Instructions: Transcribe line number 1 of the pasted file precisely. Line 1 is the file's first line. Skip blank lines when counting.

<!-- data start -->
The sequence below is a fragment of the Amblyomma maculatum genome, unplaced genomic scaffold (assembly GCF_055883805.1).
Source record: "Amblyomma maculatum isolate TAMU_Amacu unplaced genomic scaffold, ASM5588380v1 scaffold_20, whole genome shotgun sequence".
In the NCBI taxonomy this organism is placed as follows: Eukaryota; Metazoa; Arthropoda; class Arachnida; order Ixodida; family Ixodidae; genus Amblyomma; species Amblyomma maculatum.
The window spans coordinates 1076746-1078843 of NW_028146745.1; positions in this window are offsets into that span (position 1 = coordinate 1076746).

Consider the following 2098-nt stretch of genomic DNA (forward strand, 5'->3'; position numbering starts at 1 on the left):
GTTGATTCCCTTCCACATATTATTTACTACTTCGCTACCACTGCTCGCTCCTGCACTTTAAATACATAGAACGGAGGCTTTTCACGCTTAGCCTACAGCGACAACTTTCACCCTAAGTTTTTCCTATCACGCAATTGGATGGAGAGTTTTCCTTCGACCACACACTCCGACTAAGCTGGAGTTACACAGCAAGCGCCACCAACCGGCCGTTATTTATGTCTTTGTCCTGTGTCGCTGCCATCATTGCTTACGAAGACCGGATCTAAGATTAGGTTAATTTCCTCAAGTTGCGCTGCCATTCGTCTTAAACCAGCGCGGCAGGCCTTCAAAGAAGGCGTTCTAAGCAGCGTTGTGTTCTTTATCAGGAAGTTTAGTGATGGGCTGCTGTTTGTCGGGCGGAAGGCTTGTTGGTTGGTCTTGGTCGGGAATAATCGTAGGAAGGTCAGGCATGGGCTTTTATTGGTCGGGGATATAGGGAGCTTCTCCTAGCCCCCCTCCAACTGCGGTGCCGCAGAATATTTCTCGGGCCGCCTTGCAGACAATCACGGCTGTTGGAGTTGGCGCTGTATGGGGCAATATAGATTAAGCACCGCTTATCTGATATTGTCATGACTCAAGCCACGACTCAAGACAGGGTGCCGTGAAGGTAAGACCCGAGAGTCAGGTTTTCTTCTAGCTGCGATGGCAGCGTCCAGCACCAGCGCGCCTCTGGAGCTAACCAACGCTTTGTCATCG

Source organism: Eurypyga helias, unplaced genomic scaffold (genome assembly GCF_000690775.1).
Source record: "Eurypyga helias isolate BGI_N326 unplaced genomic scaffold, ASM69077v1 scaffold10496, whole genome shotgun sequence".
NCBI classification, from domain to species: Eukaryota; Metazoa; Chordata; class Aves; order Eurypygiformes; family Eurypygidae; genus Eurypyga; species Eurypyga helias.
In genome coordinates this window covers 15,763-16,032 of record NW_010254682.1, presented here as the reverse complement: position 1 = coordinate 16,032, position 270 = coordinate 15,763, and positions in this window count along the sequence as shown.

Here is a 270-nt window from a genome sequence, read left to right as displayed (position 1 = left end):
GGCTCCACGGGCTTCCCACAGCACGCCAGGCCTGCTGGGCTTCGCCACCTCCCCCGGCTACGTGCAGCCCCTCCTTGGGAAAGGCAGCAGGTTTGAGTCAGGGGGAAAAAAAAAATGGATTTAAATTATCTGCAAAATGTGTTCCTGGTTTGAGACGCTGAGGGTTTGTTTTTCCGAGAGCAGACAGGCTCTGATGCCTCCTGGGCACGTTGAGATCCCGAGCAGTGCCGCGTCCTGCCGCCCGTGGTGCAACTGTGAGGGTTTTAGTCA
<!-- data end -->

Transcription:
The sequence below is a fragment of the Amblyomma maculatum genome, unplaced genomic scaffold (assembly GCF_055883805.1).